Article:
On Friday, August 13, Blizzard Entertainment launched the Diablo II: Resurrected beta. The first stage of open testing was accompanied by many errors. At 20:00 Moscow time, users who pre-ordered and thus had early access to the remaster were allowed into the game. Despite the restrictions, the number of applicants exceeded all reasonable limits, and Blizzard Entertainment’s servers could not withstand the load.
The launch of Diablo II: Resurrected met buyers with a queue on the server and crashes from the game, followed by the inability to enter again. In the latter case, the menu gave a message about the player being on the server, they say, why come in, your character is already in the game.
Absolutely all users, regardless of the platform, experienced inconvenience. True, the Americans were a little more fortunate. Judging by Twitch, some US residents managed to get into the server and play for more than 10 minutes, after which the Europeans usually kicked out.
Is the game so interesting that it is worth waiting in line in constant attempts to connect? A day later, when we finally managed to play, we saw the following.
Diablo II: Resurrected is a truly complete remaster that combines both the old and the new picture. Both versions of the game run in parallel, and users are free to switch between them with the press of a button (a combination of L2 and touchpad in the PlayStation version).
The original can be customized by setting the menu resolution to 640 by 480 or 800 by 600 pixels, high or low lighting quality, turning on or off shadow blur and perspective mode. The remaster can be run on PS5 in “quality” mode with higher graphics settings, or “performance” with a frequency close to 60FPS, and also adjust the degree of approximation of the 3D image (pseudo “640 by 480”).
In general, the settings screen is replete with all sorts of options for sliders and checkmarks. The developers offer to adjust the parameters of sound, interface and special features. In terms of graphics, this is still the same good old Diablo II, only a 4K panel stretched to the full screen with all the consequences. Not sharpened for the high frame rate of the current time, the role-playing game lags, the animations look jerky, and the 4:3 format crops the picture. Modern players unfamiliar with the series are advised to switch to a fresh engine, where Diablo II: Resurrected appears in all its glory.
Blizzard Entertainment really did a great job of completely redrawing the environments and characters. Someone even added new movements. At 60 frames per second, the game runs very smoothly and does not slow down, although the decrease in graphics quality compared to the “quality” mode is visible to the naked eye.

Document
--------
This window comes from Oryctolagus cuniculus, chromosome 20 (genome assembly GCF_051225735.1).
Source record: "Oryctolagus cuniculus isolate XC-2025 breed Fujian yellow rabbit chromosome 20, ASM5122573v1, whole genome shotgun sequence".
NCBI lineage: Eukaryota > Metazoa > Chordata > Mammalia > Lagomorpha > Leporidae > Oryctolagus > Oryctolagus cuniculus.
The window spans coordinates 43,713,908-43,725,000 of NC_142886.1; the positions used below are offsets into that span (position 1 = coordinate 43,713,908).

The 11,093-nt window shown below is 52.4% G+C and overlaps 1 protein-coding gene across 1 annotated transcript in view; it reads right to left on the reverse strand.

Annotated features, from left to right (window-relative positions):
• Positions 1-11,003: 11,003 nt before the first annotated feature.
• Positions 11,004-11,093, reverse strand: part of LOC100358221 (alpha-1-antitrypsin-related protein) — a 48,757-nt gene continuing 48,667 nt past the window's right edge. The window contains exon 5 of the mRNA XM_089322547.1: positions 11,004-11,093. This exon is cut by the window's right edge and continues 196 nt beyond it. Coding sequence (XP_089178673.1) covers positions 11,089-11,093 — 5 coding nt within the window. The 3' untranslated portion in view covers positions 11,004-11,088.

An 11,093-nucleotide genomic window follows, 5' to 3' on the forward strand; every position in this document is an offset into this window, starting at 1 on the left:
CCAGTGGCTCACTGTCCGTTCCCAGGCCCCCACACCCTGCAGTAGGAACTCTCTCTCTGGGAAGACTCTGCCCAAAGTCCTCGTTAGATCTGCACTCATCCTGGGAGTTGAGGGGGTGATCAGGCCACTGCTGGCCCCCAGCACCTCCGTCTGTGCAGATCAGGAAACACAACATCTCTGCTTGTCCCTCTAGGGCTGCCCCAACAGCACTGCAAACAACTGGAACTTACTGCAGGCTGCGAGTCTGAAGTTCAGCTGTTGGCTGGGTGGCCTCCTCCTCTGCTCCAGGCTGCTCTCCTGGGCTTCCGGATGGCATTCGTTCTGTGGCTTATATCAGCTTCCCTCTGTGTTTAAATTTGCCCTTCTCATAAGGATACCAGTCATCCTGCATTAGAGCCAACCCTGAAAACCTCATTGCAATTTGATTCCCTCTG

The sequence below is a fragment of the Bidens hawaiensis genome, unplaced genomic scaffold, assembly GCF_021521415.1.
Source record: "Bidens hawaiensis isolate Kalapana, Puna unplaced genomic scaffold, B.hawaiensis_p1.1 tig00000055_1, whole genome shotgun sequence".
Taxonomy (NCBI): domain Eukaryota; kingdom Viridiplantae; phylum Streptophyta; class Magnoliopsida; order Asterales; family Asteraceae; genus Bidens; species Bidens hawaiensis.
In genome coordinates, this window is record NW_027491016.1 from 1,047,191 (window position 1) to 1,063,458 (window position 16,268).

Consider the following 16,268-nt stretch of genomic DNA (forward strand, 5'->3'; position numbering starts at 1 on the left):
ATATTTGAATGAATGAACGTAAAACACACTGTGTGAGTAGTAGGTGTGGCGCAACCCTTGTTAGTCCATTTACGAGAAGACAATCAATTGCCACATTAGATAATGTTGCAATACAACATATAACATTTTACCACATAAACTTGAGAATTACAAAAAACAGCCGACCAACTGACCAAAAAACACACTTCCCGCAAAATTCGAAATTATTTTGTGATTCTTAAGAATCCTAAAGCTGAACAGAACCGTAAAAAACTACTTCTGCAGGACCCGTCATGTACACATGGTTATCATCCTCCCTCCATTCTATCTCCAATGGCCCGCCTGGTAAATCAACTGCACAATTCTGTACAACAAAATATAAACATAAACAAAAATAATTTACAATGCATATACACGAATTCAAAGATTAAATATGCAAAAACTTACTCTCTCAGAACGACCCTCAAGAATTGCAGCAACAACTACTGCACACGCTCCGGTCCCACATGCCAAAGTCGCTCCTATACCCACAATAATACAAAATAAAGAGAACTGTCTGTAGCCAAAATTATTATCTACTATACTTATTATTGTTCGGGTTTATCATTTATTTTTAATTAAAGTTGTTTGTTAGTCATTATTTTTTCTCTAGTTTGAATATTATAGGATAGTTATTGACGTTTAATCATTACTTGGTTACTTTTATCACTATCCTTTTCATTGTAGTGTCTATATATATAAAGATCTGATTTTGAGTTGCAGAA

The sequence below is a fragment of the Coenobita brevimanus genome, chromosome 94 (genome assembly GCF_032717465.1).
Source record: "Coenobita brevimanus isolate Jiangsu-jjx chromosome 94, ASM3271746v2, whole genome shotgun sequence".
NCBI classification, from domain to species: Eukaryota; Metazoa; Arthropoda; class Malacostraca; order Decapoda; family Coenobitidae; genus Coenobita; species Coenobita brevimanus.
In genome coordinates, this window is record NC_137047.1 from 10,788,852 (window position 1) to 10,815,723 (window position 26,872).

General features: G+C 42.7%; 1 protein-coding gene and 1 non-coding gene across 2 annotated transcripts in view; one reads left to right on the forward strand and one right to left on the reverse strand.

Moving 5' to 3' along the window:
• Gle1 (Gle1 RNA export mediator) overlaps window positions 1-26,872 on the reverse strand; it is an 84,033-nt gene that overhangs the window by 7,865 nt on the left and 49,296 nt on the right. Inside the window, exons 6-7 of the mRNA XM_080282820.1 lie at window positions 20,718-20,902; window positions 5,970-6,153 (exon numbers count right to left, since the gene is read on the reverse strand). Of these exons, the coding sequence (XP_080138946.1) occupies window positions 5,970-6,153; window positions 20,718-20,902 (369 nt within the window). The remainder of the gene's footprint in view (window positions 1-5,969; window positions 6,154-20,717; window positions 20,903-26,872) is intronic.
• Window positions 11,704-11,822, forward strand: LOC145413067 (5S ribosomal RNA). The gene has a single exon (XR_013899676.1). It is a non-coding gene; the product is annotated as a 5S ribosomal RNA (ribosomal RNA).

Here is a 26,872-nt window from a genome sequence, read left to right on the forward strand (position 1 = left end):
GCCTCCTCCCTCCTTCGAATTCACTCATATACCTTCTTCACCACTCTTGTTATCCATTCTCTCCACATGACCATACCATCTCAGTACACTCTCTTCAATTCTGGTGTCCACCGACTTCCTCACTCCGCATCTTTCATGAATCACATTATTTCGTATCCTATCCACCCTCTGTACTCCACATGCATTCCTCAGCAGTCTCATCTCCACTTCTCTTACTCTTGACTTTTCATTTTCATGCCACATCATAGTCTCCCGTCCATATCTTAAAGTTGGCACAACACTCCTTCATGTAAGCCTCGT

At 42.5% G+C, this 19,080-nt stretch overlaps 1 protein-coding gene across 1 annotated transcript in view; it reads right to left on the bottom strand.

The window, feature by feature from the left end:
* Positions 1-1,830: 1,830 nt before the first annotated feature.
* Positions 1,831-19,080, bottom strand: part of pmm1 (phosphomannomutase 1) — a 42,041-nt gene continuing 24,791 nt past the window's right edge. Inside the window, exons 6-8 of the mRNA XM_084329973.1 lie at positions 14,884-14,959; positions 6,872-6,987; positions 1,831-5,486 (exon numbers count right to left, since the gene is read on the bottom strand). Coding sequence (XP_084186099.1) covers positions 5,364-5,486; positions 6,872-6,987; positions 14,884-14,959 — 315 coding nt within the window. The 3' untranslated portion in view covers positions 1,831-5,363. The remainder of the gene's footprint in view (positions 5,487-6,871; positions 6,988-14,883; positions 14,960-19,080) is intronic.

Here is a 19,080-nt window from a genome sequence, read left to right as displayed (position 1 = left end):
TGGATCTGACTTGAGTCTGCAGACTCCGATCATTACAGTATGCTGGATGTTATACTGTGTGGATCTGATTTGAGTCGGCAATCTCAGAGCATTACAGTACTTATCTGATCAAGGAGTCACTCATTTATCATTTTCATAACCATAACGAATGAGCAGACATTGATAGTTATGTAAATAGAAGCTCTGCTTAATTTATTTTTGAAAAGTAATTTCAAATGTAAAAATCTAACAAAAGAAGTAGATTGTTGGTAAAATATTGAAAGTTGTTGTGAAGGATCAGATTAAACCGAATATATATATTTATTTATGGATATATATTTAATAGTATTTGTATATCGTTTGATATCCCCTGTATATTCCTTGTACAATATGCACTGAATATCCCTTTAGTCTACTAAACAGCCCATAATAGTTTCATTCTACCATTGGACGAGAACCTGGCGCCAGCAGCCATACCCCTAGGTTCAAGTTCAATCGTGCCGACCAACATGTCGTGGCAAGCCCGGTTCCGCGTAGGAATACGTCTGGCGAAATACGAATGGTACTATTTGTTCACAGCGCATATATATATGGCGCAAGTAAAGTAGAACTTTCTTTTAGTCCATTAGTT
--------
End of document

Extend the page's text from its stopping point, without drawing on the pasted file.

What did not like
With a soft and juicy picture of the environment, the details of the interface look like an ugly duckling. I want to turn them off in the settings and forget like a bad dream. Unfortunately, with all the flexibility of the parameters, this cannot be done, since the name acts at the same time as the scale of the enemy’s health, which means it is an integral element of the gameplay. Bad decisions can also include buff icons and other elements for which the project artist is responsible.
What did you like
Russian voice acting is almost perfect. The voices of the characters encountered in the first area are chosen quite well. Yes, the actors overact in places, but there are no gundis or mumbling personalities among them, which allows users who do not know English to completely plunge into the atmosphere.
High-quality redrawn cutscenes, in the tradition of Blizzard Entertainment, are long and force players to feel the story.
Separately, it is worth noting the first-class sound in the remaster. High-quality 3D and detail make it louder, and the muttering of zombies and the rustle of bones of skeletons adds to the entourage. In the original, the sound and music is cut, but not so much. The voices stand out for their quality from the overall picture, making you smile involuntarily.
Pillars with useful skills have remained in place, but the modern player will be put into a stupor by their long duration. Fans of role-playing games are used to the fact that buffs fly off the character almost instantly, and in Diablo II: Resurrected they last for minutes, at first allowing you to doubt the correct performance of the beta.
The automatic clicking of enemies also works in the console version, only this time you need to press the hit button (“cross” in the PlayStation version). The hero will endlessly swing the sword until he finishes off the adversary, and also pursue him at a short distance. Alas, auto-guidance is not fully developed and the character has to be directed, turning to face the enemy, otherwise the ward will cut the air with a sword until he is killed.
The remaster features a run button (L3 on the PlayStation version) and a stamina bar. It is interesting that it works according to the rules of computer games, not console games – once the button is pressed, the player will turn on the run, which will not turn off until the button is pressed again. Even if stamina goes to zero, running will not turn off – the bar will fill up and the hero will run again (relevant after exiting the game and subsequent loading).